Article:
Absolutely do not try to bypass human resources. Remember, HR is your key to future placements with the client. If you know that HR is handling a position yet go directly to the hiring manager, you most likely will not receive another job order from that company.

Make HR your ally

To put it simply, your work with that company will be done. If you had respected protocol and worked with human resources, these same HR professionals could have given you countless opportunities within their company. Also, in this economy it’s likely that an HR professional may eventually be working for a new company, providing the favorite recruiter with a new client.

The success I’ve had with my No. 1 client has been based on great relationships with its HR departments. I have placed more than 100 candidates with this client, including eight HR managers with the company.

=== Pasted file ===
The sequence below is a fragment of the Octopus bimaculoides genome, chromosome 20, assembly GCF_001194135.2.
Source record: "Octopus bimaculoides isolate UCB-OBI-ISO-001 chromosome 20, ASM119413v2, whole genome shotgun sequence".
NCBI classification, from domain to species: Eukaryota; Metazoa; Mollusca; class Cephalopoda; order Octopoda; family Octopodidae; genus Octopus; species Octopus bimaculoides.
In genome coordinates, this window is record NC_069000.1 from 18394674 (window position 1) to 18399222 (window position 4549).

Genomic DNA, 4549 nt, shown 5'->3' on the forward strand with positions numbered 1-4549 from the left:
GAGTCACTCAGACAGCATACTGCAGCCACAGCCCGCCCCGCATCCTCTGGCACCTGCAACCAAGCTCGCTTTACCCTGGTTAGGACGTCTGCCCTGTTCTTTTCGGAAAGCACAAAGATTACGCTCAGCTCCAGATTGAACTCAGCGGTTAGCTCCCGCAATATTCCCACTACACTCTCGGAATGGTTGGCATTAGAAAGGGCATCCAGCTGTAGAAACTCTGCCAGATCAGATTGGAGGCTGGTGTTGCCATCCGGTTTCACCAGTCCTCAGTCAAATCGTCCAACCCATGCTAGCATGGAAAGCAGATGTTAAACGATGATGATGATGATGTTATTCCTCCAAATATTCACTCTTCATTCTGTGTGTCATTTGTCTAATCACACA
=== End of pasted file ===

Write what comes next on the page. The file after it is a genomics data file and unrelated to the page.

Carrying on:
I made it my priority to know many of the HR managers on a personal level, and I consider many of them to be my professional friends. We may not go out every weekend, but we certainly will take the time to go out to dinner when our paths cross.

These HR professionals aren’t hurdles for recruiters. They’re an ally.

David Fishman, the managing partner of Sparrow Company, a bi-national company incorporated in both Mexico and the United States, has worked his way to the top of the United States recruiting market. David has recruited for over 18 years, including acting as the vice president of a large recruiting firm for eight years. Early in his career, David established himself as a top performer within the industrial minerals, cement and mining industries.